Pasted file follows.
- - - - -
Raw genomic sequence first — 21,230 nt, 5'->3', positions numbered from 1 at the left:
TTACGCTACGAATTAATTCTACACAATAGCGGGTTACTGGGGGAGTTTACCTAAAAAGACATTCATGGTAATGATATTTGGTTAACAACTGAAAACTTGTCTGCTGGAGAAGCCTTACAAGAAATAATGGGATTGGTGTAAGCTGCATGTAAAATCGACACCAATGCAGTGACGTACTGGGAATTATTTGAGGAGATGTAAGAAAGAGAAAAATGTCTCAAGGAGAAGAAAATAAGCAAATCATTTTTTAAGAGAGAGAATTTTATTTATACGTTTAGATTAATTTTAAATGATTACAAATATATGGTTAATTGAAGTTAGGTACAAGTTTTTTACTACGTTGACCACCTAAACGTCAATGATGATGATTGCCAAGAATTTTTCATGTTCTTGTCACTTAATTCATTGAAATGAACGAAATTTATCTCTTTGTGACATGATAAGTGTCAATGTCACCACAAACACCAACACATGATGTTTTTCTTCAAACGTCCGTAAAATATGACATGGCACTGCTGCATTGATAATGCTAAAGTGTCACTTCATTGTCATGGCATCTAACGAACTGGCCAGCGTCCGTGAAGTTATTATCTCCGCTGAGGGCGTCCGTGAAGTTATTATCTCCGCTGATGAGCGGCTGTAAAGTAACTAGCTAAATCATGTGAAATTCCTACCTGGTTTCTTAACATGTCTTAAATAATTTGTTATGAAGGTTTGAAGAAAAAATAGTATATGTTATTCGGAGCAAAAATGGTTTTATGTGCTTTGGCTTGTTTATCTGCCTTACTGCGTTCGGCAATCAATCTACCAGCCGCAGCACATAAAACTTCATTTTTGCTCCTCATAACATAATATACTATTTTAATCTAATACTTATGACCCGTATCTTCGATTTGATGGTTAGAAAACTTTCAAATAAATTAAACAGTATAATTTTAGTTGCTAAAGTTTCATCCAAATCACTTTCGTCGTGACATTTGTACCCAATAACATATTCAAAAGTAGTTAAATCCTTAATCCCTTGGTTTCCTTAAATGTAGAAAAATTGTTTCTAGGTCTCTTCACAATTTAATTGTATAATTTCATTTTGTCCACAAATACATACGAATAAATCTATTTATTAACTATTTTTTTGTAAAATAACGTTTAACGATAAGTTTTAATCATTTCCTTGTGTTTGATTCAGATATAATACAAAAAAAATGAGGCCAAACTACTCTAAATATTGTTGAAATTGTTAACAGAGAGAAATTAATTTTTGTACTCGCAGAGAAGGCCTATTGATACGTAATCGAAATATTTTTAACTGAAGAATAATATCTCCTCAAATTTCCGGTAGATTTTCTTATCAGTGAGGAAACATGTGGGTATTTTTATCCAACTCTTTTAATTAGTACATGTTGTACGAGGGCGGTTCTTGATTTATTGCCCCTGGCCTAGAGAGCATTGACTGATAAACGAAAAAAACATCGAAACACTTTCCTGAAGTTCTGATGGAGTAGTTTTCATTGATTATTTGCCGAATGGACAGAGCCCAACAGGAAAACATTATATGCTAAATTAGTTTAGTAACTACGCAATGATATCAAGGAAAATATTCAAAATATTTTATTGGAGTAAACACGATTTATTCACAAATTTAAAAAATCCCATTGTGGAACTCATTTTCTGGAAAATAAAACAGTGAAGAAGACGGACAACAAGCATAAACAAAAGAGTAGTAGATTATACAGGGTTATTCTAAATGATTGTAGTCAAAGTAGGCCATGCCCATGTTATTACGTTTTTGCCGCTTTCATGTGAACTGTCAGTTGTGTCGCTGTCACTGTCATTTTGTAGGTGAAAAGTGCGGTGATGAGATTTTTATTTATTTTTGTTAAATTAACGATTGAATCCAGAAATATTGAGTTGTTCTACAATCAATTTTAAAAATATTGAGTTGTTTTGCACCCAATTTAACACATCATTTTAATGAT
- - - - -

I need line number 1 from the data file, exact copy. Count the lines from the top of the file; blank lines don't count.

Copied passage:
Raw genomic sequence first — 21,230 nt, 5'->3', positions numbered from 1 at the left: